Mr. Loving-Kindness

Loving-kindness is one of the types of Buddhist meditation I practice. It brings about a peaceful, loving mind that accepts the world in a compassionate light. That being the case, how do you explain the following:

A few days ago I read in the New York Times that it was the first anniversary of the detainment and imprisonment of three young Americans who were hiking near the Iranian boarder. Apparently, there are some pretty waterfalls in the area and it’s a popular area to hike. They either strayed over the boarder into Iran or got close enough to be grabbed and are now being held in prison. The government of Iran has accused them of being spies. There is no trial date set.

The first thought in my loving-kindness mind? Why the hell are you hiking alone near the Iranian boarder?! Use you head. Their poor families are tormented. After that bit of rudeness, I meditated on their release.

The very next day I read a horrific story in the local paper about an 18-year old high school football player who died in an auto accident. He was driving a 2009 BMW at 1:00 a.m., lost control and crashed into a house at a high rate of speed.

The first thought out of my loving-kindness mind? Why the hell would you let an 18-year old high school football player (they tend to be on the aggressive side) drive a rocket like a 2009 BMW?! At 1:00 in the morning? Use your head. Do you know what my kids are going to drive when they’re 18 and still in high school? This:


When I was done with my negative thoughts, I meditated for the family’s grief and wished them well.

Meditation has taught me that I can be a judgmental prick sometimes.

I am shown how it’s done:

A few days later, I was sitting by a fountain with 8-Year Old Daughter. She pointed out a brass placard attached to it that said all the money taken from the fountain is donated to charity. She asked for a penny. She held it in her hand, closed her eyes tight and tossed it in. We sat quietly for a few moments and watched the water dance. I asked her what she wished for, certain it would be a new Pillow Pet (the current rage in the suburbs) or some other bauble.

“I wished that a lot of people would throw money into the fountain for the charity.”

What do you do with a kid like that?

* * *

Tomorrow morning we’re leaving for lovely Cleveland to visit my family. There will be swimming. There will be a county fair. There will be expertly grilled ribs and homemade marinara sauce with, perhaps, some oxtail in it.

17 thoughts on “Mr. Loving-Kindness

  1. It’s easy to see the stupidity of others, not so much to feel genuine compassion for the suffering they cause to themselves and those around them. You’re obviously making progress with the meditation :)What do you do with a daughter like that? Um, feel inadequate? Or proud.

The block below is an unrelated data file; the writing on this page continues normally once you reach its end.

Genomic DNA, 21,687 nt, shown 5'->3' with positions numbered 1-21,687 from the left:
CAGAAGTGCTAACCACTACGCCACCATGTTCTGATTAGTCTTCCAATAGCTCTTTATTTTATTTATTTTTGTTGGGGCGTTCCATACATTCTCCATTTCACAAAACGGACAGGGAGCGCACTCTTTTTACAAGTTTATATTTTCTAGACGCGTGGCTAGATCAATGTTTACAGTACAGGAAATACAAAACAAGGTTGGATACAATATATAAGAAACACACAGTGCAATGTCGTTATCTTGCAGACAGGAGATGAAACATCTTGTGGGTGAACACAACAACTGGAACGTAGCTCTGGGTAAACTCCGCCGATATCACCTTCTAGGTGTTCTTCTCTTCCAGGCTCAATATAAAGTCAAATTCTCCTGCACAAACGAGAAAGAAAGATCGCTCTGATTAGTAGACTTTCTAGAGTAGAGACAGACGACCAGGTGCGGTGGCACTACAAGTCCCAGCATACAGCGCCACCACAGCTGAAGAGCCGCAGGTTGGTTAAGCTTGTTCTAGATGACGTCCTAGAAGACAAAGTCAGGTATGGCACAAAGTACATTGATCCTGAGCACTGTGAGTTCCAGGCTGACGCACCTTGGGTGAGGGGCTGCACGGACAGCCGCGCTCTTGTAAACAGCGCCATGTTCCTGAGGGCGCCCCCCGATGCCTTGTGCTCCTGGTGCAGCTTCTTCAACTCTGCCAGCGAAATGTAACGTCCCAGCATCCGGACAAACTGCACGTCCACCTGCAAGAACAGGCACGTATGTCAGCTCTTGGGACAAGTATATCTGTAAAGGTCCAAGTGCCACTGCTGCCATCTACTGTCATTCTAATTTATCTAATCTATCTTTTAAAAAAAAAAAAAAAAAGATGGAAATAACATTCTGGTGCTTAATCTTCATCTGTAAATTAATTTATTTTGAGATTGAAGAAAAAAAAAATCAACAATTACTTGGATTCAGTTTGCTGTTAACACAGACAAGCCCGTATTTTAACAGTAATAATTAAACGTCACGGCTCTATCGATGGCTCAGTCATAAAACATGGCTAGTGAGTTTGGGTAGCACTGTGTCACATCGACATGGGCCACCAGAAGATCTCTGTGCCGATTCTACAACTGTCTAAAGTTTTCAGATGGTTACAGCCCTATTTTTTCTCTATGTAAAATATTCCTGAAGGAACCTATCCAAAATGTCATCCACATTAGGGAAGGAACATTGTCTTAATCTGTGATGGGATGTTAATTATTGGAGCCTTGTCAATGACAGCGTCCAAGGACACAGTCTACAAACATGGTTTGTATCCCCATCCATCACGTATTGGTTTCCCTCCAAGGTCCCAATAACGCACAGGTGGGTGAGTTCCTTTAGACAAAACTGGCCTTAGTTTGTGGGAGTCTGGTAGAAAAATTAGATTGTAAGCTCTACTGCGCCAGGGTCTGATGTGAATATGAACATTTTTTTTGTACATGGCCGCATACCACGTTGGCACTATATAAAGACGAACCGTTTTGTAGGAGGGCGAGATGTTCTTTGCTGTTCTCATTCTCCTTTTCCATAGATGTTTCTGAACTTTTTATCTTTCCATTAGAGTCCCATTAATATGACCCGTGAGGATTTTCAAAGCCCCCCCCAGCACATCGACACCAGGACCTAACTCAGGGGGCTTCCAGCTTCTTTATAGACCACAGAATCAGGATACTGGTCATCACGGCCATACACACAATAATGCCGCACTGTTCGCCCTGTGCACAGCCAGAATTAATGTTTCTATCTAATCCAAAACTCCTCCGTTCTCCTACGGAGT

2. I think you were right to think as you did. To embrace loving kindness does NOT mean jettisoning common sense. IMO.What do you do with a kid like that? You thank Heaven you got something right.Safe journey.

  3. There’s also perogi, East Coast Custard, The Big Egg and scary late night Metroparks drives – I loves me some C-land! Oh, and I know you’re MLC, but don’t mention anything about Lebron, they’re just not ready.

  4. PG: I feel awful for the suffering the families are going through and angry at the thoughtlessness of it.kykn: So far, she doesn’t care a whole lot about money. I’m pretty sure that’ll change.Daisy: The first step is identifying the dark thoughts. Then, attempt to eradicate them. I have a long way to go.Pat: Thanks for your good wishes. When things like that come out of her mouth it makes me wonder where it all went right.Cat: We’re all looking forward to the trip. The Daughters especially. They love the cousins.Sally: I’m sitting here reading your comment with my mouth agape. I spent may a drunken morning at The Big Egg after a stint in the Detroit Av. clubs (The Phantasy or Brothre’s Lounge listening to Robert Lockwood Jr.) or down in the flats (when the flats were still kind of dangerous.) My mom use to go on dates at the Harbor Inn!!!! That’s how long that place has been around!Dina: We did. Sort of. She just turned 4. Thanks for your good wishes.

  5. Kid that good don’t deserve car that bad. Know what I’m saying. Peace be with you:)I’m looking up this meditation thing right now. Lord knows I could use some deep breathing.

  6. Hahaha @ kyknoord’s comment but on a more serious note, it’s great that she’s already thinking in such a mature way. I’d probably wish for a pony or something. That’s how I roll.

  7. Map: Here in the U.S. Cleveland is one of those cities that are pretty much looked down on and made fun of, but it’s actually a lot of fun. I’m looking forward to it.Jo: I wonder if she could somehow parlay her charitable nature into a well-paying career?Leah: When you meditate, you don’t leave your common sense at the door and pick it up on the way out.Nimpipi: They’ll get what they get and they won’t get upset.Nurse: It’s too bad they don’t issue parenting report cards. It’s a class I’d finally get a good grade in.Nutty: That’s how I would think, too. That’s why I don’t know where it comes from! And, yes, kyknoord always leaves top-shelf comments.

  8. I do think it’s sad that before visiting a place renowned for its beauty one must consider there might be murderous bastards nearby, but you’re right: what were they thinking?!The only thing you can do with a kid like that is intill in her that there are murderous bastards out there, without actually terrifying her, and be grateful that she is yours.

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